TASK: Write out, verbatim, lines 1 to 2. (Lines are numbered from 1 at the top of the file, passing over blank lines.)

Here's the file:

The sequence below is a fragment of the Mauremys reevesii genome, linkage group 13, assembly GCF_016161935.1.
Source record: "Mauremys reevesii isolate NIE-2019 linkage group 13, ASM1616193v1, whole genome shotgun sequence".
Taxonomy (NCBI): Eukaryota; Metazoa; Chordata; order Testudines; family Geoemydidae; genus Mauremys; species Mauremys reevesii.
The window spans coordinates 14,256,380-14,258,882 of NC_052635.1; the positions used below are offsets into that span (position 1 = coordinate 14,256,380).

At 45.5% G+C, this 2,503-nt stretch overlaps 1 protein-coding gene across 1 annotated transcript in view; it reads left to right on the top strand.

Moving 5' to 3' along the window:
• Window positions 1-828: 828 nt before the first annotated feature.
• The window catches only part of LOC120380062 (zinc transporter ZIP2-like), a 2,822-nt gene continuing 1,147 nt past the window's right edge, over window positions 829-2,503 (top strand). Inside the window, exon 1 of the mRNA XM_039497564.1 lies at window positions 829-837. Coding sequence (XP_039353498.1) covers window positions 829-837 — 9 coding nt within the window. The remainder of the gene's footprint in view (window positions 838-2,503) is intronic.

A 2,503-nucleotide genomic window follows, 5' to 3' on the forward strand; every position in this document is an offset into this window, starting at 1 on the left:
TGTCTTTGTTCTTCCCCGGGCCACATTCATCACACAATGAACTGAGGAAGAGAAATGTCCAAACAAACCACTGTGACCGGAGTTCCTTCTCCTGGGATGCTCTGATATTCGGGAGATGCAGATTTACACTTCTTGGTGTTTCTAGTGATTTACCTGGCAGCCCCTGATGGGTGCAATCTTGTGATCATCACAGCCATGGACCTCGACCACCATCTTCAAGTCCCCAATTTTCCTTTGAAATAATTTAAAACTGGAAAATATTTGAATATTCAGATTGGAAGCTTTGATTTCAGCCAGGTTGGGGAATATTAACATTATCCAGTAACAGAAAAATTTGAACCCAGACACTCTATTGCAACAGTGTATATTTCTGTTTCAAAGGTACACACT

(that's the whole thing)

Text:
The sequence below is a fragment of the Mauremys reevesii genome, linkage group 13, assembly GCF_016161935.1.
Source record: "Mauremys reevesii isolate NIE-2019 linkage group 13, ASM1616193v1, whole genome shotgun sequence".